The video was filmed in a Japanese national park dubbed the “suicide forest” and featured Paul and friends discovering, then reacting to, what appeared to be someone’s corpse they’d encountered hanging from a tree. Paul eventually pulled the 15-minute clip from his channel after issuing two apologies and facing days of backlash from both the YouTube community and the media, but some critics still wonder if enough has been done to prevent this kind of content from staying up for so long in the first place. One popular Japanese YouTuber is calling for the streaming service to deactivate Paul’s account, saying the video of the corpse is just a drop in the bucket of the culturally offensive, “anti-social” videos on Logan’s channel. But in an “open letter” Twitter thread Tuesday, YouTube said it’s still considering its options when it comes to Paul.
“Suicide is not a joke, nor should it ever be a driving force for views,” the company wrote. “The channel violated our community guidelines, we acted accordingly, and we are looking at further consequences.”
Like many others, we were upset by the video that was shared last week.— YouTube (@YouTube) January 9, 2018
We expect more of the creators who build their community on @YouTube, as we’re sure you do too. The channel violated our community guidelines, we acted accordingly, and we are looking at further consequences.— YouTube (@YouTube) January 9, 2018
It’s taken us a long time to respond, but we’ve been listening to everything you’ve been saying. We know that the actions of one creator can affect the entire community, so we’ll have more to share soon on steps we’re taking to ensure a video like this is never circulated again.— YouTube (@YouTube) January 9, 2018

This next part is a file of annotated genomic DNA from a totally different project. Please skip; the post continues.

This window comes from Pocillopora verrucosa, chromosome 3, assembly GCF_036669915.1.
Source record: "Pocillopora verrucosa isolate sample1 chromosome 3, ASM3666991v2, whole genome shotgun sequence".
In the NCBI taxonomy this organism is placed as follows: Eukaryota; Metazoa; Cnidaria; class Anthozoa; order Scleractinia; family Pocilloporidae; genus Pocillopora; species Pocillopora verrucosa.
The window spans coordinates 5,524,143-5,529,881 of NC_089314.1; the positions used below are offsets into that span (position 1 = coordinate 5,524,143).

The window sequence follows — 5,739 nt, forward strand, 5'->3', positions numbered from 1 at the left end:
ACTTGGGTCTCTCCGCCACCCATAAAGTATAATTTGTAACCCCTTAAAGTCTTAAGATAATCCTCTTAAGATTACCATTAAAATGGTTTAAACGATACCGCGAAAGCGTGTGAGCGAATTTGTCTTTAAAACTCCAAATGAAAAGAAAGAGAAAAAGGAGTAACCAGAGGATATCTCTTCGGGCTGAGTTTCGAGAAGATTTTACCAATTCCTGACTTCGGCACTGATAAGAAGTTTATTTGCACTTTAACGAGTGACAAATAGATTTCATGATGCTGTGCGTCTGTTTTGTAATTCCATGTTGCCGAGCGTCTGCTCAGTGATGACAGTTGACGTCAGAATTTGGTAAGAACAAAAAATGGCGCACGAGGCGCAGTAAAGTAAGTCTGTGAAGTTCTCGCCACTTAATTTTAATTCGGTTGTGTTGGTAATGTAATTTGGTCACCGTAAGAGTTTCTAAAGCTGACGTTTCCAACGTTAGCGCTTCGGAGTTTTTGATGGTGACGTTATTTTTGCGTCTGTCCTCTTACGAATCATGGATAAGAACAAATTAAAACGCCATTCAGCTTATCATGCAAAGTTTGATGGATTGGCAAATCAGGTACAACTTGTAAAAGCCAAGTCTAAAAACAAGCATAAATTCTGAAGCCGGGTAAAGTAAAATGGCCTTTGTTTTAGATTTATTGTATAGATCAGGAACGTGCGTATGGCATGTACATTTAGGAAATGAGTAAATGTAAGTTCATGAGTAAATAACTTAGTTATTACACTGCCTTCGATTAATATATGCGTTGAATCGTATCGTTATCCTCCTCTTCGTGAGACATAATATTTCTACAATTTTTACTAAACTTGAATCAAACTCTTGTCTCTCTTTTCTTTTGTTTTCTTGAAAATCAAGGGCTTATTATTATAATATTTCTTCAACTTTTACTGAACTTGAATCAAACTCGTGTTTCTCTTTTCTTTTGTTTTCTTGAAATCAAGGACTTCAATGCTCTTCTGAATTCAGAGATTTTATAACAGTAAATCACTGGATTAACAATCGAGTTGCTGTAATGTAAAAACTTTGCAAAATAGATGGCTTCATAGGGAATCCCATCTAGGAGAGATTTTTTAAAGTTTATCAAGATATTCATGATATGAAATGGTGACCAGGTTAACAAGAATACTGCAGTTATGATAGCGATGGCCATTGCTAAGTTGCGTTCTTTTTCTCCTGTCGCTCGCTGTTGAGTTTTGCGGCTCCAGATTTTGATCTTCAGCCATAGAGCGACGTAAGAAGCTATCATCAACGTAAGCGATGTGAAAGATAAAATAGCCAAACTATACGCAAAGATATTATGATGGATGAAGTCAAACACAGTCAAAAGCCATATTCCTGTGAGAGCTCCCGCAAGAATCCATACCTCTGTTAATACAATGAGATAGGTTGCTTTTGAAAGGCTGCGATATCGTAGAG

YouTube admitted it’s taken “a long time to respond”—something users have been criticizing it for since the news broke earlier this month—but said it’s because it’s been “listening to everything you’ve been saying.”
Critics don’t seem satisfied with the update and wonder if anything significant will come it. BuzzFeed’s Katie Notopoulos pointed out Tuesday evening that the company’s claim that it “acted accordingly” seems to imply that YouTube was the entity that took the video in question down, but an interview with a member of YouTube’s Trusted Flagger program last week already revealed that the company “manually reviewed Paul’s video” and “decided that the video could remain online and didn’t need an age restriction.”
There is the possibility that Paul’s current “break” from posting was enforced by the streaming giant, and it gave him the courtesy of delivering the announcement himself and making it look like a choice, but no matter which “consequences” the company claims it has administered, critics most likely won’t be satisfied until they see concrete policy changes at YouTube that prevent content like that from being liked, shared, and monetized by the community again.